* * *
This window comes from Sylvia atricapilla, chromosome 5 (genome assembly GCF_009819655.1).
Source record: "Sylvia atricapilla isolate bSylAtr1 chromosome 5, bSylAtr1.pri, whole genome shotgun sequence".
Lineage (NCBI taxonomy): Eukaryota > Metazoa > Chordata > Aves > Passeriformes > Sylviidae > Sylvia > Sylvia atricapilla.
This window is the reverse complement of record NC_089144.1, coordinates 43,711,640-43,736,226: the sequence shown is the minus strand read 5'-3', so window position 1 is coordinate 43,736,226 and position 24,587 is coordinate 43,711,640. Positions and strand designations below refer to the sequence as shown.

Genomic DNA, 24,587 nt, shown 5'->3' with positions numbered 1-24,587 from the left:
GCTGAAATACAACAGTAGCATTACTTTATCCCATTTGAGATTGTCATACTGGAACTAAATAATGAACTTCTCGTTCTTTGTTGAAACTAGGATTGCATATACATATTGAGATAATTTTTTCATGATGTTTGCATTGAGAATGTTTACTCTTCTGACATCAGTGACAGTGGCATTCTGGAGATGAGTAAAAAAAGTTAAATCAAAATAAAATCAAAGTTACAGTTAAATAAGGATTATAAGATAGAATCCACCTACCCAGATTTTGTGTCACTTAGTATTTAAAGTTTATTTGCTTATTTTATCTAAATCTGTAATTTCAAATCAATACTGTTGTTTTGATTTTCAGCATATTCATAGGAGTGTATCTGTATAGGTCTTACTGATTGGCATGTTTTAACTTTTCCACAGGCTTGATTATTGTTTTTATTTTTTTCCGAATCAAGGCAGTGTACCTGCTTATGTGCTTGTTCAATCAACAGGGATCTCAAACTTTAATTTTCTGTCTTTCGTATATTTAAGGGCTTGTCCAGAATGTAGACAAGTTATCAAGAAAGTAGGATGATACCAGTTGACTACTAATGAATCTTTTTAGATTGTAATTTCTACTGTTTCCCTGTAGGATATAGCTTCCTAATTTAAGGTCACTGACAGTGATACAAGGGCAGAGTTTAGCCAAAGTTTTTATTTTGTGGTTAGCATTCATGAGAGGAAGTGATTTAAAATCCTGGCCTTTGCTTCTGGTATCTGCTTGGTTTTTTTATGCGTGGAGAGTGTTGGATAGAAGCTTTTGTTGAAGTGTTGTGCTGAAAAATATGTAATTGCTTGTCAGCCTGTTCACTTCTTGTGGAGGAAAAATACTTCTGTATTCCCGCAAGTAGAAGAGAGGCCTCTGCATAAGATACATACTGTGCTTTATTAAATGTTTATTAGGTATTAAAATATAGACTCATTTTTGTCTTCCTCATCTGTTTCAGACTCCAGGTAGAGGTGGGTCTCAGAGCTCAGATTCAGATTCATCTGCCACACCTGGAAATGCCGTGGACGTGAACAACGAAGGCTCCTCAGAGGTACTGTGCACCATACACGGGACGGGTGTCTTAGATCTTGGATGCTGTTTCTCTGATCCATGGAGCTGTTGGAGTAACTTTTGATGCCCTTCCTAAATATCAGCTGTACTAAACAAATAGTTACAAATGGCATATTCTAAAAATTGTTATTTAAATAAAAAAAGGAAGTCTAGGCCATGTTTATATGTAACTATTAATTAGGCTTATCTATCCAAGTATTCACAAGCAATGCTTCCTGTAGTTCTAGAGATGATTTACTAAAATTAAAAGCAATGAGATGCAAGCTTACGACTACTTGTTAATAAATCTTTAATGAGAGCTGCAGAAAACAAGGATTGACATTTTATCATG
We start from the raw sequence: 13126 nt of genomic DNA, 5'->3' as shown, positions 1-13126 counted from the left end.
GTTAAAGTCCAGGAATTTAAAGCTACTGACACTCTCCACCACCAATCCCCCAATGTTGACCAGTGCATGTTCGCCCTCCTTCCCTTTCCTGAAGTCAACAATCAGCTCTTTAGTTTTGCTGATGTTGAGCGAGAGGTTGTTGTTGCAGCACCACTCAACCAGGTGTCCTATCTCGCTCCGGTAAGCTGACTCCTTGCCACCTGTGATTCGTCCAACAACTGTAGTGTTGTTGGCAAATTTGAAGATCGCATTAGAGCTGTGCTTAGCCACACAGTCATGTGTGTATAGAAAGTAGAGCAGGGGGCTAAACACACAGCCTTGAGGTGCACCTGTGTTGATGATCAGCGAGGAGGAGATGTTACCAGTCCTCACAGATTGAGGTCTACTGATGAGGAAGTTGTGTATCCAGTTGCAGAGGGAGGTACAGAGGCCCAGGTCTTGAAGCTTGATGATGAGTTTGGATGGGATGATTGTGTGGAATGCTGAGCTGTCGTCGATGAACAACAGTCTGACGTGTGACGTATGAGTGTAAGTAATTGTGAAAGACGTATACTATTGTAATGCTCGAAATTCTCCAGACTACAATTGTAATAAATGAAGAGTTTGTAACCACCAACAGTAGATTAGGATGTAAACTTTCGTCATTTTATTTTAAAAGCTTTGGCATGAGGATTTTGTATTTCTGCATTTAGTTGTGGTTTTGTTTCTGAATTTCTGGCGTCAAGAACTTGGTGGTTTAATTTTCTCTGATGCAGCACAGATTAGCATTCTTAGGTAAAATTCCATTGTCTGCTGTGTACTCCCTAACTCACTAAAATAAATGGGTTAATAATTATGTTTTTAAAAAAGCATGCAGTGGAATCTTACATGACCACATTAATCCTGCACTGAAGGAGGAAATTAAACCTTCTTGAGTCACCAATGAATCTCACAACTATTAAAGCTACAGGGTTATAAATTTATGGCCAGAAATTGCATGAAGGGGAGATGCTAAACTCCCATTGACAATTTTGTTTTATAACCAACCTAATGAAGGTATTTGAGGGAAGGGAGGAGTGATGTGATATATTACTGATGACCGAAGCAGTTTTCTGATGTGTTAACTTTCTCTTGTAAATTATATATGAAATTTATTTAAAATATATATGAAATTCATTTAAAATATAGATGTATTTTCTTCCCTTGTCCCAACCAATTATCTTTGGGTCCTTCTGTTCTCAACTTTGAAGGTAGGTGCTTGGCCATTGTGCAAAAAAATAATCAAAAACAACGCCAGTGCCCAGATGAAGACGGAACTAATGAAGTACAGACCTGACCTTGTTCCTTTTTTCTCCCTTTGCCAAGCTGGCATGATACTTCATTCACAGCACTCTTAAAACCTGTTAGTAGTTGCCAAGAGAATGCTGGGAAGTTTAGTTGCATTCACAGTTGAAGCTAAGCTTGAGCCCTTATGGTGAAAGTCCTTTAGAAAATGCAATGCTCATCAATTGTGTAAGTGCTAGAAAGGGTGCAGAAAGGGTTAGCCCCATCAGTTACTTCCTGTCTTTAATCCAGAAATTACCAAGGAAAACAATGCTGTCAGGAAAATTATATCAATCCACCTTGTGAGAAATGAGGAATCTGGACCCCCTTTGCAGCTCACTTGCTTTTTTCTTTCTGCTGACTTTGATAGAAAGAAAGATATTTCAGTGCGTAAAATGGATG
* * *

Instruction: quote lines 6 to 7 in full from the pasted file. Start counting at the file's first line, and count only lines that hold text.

GCTGAAATACAACAGTAGCATTACTTTATCCCATTTGAGATTGTCATACTGGAACTAAATAATGAACTTCTCGTTCTTTGTTGAAACTAGGATTGCATATACATATTGAGATAATTTTTTCATGATGTTTGCATTGAGAATGTTTACTCTTCTGACATCAGTGACAGTGGCATTCTGGAGATGAGTAAAAAAAGTTAAATCAAAATAAAATCAAAGTTACAGTTAAATAAGGATTATAAGATAGAATCCACCTACCCAGATTTTGTGTCACTTAGTATTTAAAGTTTATTTGCTTATTTTATCTAAATCTGTAATTTCAAATCAATACTGTTGTTTTGATTTTCAGCATATTCATAGGAGTGTATCTGTATAGGTCTTACTGATTGGCATGTTTTAACTTTTCCACAGGCTTGATTATTGTTTTTATTTTTTTCCGAATCAAGGCAGTGTACCTGCTTATGTGCTTGTTCAATCAACAGGGATCTCAAACTTTAATTTTCTGTCTTTCGTATATTTAAGGGCTTGTCCAGAATGTAGACAAGTTATCAAGAAAGTAGGATGATACCAGTTGACTACTAATGAATCTTTTTAGATTGTAATTTCTACTGTTTCCCTGTAGGATATAGCTTCCTAATTTAAGGTCACTGACAGTGATACAAGGGCAGAGTTTAGCCAAAGTTTTTATTTTGTGGTTAGCATTCATGAGAGGAAGTGATTTAAAATCCTGGCCTTTGCTTCTGGTATCTGCTTGGTTTTTTTATGCGTGGAGAGTGTTGGATAGAAGCTTTTGTTGAAGTGTTGTGCTGAAAAATATGTAATTGCTTGTCAGCCTGTTCACTTCTTGTGGAGGAAAAATACTTCTGTATTCCCGCAAGTAGAAGAGAGGCCTCTGCATAAGATACATACTGTGCTTTATTAAATGTTTATTAGGTATTAAAATATAGACTCATTTTTGTCTTCCTCATCTGTTTCAGACTCCAGGTAGAGGTGGGTCTCAGAGCTCAGATTCAGATTCATCTGCCACACCTGGAAATGCCGTGGACGTGAACAACGAAGGCTCCTCAGAGGTACTGTGCACCATACACGGGACGGGTGTCTTAGATCTTGGATGCTGTTTCTCTGATCCATGGAGCTGTTGGAGTAACTTTTGATGCCCTTCCTAAATATCAGCTGTACTAAACAAATAGTTACAAATGGCATATTCTAAAAATTGTTATTTAAATAAAAAAAGGAAGTCTAGGCCATGTTTATATGTAACTATTAATTAGGCTTATCTATCCAAGTATTCACAAGCAATGCTTCCTGTAGTTCTAGAGATGATTTACTAAAATTAAAAGCAATGAGATGCAAGCTTACGACTACTTGTTAATAAATCTTTAATGAGAGCTGCAGAAAACAAGGATTGACATTTTATCATG
We start from the raw sequence: 13126 nt of genomic DNA, 5'->3' as shown, positions 1-13126 counted from the left end.